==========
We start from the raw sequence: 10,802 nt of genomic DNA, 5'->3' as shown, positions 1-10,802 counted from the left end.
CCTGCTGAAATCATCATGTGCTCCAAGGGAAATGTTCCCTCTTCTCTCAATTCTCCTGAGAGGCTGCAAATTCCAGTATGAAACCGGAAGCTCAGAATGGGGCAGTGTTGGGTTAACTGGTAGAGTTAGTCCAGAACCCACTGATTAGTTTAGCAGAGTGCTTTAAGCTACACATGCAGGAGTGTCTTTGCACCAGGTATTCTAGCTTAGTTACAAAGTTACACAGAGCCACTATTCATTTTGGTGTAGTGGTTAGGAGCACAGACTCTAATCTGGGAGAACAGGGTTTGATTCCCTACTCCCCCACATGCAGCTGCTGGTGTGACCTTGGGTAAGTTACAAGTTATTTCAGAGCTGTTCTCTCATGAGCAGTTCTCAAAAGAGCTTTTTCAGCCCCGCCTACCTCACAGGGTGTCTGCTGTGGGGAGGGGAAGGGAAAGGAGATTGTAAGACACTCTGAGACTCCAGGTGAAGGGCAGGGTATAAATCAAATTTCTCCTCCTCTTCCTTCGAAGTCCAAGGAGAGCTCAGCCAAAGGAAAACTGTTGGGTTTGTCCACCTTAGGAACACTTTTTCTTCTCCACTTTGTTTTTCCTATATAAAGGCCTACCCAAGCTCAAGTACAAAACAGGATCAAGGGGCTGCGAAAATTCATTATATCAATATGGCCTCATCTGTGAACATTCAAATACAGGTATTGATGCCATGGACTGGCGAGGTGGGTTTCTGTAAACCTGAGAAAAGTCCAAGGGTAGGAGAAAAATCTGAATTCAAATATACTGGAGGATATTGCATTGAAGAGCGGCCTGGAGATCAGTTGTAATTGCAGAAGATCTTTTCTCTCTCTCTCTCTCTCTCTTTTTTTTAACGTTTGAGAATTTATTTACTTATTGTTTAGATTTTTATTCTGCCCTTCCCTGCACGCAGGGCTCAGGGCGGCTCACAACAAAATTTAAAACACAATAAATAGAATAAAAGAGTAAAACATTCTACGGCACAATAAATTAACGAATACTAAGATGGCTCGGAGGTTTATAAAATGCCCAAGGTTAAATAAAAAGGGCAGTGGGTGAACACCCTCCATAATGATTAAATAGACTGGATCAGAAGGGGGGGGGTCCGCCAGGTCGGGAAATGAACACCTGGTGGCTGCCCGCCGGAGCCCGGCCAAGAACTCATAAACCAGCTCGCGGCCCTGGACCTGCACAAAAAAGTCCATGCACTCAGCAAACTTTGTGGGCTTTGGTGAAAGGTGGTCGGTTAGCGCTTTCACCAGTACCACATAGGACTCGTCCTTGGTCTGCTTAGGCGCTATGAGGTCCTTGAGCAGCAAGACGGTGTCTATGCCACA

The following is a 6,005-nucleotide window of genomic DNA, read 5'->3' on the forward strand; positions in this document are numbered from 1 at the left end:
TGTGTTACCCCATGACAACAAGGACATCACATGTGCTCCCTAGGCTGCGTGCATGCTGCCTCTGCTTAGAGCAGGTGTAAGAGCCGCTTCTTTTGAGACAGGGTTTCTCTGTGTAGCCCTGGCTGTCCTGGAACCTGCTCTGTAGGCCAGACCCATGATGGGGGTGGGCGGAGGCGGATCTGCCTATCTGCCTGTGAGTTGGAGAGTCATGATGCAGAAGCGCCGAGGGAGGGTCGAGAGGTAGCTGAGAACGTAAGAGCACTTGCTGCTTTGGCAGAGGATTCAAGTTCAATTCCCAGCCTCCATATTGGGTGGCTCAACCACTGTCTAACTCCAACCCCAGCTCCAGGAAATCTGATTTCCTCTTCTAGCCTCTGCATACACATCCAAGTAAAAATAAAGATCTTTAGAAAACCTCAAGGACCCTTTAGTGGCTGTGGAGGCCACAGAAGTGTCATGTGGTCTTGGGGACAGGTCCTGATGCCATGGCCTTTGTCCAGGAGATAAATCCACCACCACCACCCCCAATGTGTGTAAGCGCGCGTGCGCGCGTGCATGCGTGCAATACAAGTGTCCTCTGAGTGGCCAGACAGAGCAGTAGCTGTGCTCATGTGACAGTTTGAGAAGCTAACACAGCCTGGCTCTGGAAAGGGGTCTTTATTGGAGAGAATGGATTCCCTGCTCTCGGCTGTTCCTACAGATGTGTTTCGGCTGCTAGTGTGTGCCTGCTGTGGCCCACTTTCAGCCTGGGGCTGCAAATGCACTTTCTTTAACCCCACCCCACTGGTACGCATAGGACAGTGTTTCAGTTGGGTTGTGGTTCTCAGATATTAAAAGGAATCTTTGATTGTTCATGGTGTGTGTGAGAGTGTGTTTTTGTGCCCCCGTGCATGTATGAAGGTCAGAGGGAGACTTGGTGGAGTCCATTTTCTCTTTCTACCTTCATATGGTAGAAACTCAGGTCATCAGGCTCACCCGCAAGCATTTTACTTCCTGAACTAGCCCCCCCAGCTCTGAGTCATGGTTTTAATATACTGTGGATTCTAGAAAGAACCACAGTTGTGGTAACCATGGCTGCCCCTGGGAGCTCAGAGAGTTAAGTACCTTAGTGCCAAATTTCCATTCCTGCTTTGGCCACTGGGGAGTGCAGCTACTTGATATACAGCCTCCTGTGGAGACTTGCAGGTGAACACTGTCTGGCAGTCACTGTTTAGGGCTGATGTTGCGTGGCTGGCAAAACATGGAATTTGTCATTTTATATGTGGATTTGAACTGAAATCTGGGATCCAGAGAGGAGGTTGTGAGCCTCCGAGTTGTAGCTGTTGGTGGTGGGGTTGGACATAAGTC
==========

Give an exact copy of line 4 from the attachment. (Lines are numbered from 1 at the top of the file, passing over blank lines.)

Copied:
TGTGTTACCCCATGACAACAAGGACATCACATGTGCTCCCTAGGCTGCGTGCATGCTGCCTCTGCTTAGAGCAGGTGTAAGAGCCGCTTCTTTTGAGACAGGGTTTCTCTGTGTAGCCCTGGCTGTCCTGGAACCTGCTCTGTAGGCCAGACCCATGATGGGGGTGGGCGGAGGCGGATCTGCCTATCTGCCTGTGAGTTGGAGAGTCATGATGCAGAAGCGCCGAGGGAGGGTCGAGAGGTAGCTGAGAACGTAAGAGCACTTGCTGCTTTGGCAGAGGATTCAAGTTCAATTCCCAGCCTCCATATTGGGTGGCTCAACCACTGTCTAACTCCAACCCCAGCTCCAGGAAATCTGATTTCCTCTTCTAGCCTCTGCATACACATCCAAGTAAAAATAAAGATCTTTAGAAAACCTCAAGGACCCTTTAGTGGCTGTGGAGGCCACAGAAGTGTCATGTGGTCTTGGGGACAGGTCCTGATGCCATGGCCTTTGTCCAGGAGATAAATCCACCACCACCACCCCCAATGTGTGTAAGCGCGCGTGCGCGCGTGCATGCGTGCAATACAAGTGTCCTCTGAGTGGCCAGACAGAGCAGTAGCTGTGCTCATGTGACAGTTTGAGAAGCTAACACAGCCTGGCTCTGGAAAGGGGTCTTTATTGGAGAGAATGGATTCCCTGCTCTCGGCTGTTCCTACAGATGTGTTTCGGCTGCTAGTGTGTGCCTGCTGTGGCCCACTTTCAGCCTGGGGCTGCAAATGCACTTTCTTTAACCCCACCCCACTGGTACGCATAGGACAGTGTTTCAGTTGGGTTGTGGTTCTCAGATATTAAAAGGAATCTTTGATTGTTCATGGTGTGTGTGAGAGTGTGTTTTTGTGCCCCCGTGCATGTATGAAGGTCAGAGGGAGACTTGGTGGAGTCCATTTTCTCTTTCTACCTTCATATGGTAGAAACTCAGGTCATCAGGCTCACCCGCAAGCATTTTACTTCCTGAACTAGCCCCCCCAGCTCTGAGTCATGGTTTTAATATACTGTGGATTCTAGAAAGAACCACAGTTGTGGTAACCATGGCTGCCCCTGGGAGCTCAGAGAGTTAAGTACCTTAGTGCCAAATTTCCATTCCTGCTTTGGCCACTGGGGAGTGCAGCTACTTGATATACAGCCTCCTGTGGAGACTTGCAGGTGAACACTGTCTGGCAGTCACTGTTTAGGGCTGATGTTGCGTGGCTGGCAAAACATGGAATTTGTCATTTTATATGTGGATTTGAACTGAAATCTGGGATCCAGAGAGGAGGTTGTGAGCCTCCGAGTTGTAGCTGTTGGTGGTGGGGTTGGACATAAGTC